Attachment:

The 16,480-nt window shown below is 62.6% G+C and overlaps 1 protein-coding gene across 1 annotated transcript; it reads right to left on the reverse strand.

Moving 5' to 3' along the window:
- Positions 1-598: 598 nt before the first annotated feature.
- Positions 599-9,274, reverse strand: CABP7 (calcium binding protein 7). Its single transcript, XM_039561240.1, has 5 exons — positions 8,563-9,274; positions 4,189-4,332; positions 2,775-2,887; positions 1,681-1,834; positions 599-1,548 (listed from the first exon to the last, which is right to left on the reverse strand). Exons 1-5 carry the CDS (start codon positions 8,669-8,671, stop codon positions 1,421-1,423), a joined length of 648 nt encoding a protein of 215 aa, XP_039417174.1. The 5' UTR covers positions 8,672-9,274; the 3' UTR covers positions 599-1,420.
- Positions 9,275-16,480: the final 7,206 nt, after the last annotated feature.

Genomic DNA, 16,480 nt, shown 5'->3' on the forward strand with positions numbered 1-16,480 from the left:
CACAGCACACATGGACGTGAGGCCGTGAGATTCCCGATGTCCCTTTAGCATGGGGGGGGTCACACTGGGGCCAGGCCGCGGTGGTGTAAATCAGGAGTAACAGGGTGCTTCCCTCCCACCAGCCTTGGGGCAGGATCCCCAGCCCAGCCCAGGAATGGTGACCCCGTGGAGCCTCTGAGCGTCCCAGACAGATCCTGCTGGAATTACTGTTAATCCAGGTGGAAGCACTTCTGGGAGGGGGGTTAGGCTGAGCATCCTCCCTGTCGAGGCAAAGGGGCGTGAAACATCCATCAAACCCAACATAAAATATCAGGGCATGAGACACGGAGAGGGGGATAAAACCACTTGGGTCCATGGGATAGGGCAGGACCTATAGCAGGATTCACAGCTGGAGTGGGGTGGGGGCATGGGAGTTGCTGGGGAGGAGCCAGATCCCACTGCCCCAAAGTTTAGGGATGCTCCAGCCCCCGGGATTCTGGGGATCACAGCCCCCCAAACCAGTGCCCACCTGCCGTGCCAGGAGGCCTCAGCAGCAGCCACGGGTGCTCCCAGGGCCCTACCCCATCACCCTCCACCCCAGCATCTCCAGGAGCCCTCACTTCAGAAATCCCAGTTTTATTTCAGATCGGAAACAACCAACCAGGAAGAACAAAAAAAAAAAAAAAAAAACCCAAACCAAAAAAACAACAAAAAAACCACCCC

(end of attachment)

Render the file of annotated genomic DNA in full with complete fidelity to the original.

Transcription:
The 16,480-nt window shown below is 62.6% G+C and overlaps 1 protein-coding gene across 1 annotated transcript; it reads right to left on the reverse strand.

Moving 5' to 3' along the window:
- Positions 1-598: 598 nt before the first annotated feature.
- Positions 599-9,274, reverse strand: CABP7 (calcium binding protein 7). Its single transcript, XM_039561240.1, has 5 exons — positions 8,563-9,274; positions 4,189-4,332; positions 2,775-2,887; positions 1,681-1,834; positions 599-1,548 (listed from the first exon to the last, which is right to left on the reverse strand). Exons 1-5 carry the CDS (start codon positions 8,669-8,671, stop codon positions 1,421-1,423), a joined length of 648 nt encoding a protein of 215 aa, XP_039417174.1. The 5' UTR covers positions 8,672-9,274; the 3' UTR covers positions 599-1,420.
- Positions 9,275-16,480: the final 7,206 nt, after the last annotated feature.

Genomic DNA, 16,480 nt, shown 5'->3' on the forward strand with positions numbered 1-16,480 from the left:
CACAGCACACATGGACGTGAGGCCGTGAGATTCCCGATGTCCCTTTAGCATGGGGGGGGTCACACTGGGGCCAGGCCGCGGTGGTGTAAATCAGGAGTAACAGGGTGCTTCCCTCCCACCAGCCTTGGGGCAGGATCCCCAGCCCAGCCCAGGAATGGTGACCCCGTGGAGCCTCTGAGCGTCCCAGACAGATCCTGCTGGAATTACTGTTAATCCAGGTGGAAGCACTTCTGGGAGGGGGGTTAGGCTGAGCATCCTCCCTGTCGAGGCAAAGGGGCGTGAAACATCCATCAAACCCAACATAAAATATCAGGGCATGAGACACGGAGAGGGGGATAAAACCACTTGGGTCCATGGGATAGGGCAGGACCTATAGCAGGATTCACAGCTGGAGTGGGGTGGGGGCATGGGAGTTGCTGGGGAGGAGCCAGATCCCACTGCCCCAAAGTTTAGGGATGCTCCAGCCCCCGGGATTCTGGGGATCACAGCCCCCCAAACCAGTGCCCACCTGCCGTGCCAGGAGGCCTCAGCAGCAGCCACGGGTGCTCCCAGGGCCCTACCCCATCACCCTCCACCCCAGCATCTCCAGGAGCCCTCACTTCAGAAATCCCAGTTTTATTTCAGATCGGAAACAACCAACCAGGAAGAACAAAAAAAAAAAAAAAAAAACCCAAACCAAAAAAACAACAAAAAAACCACCCC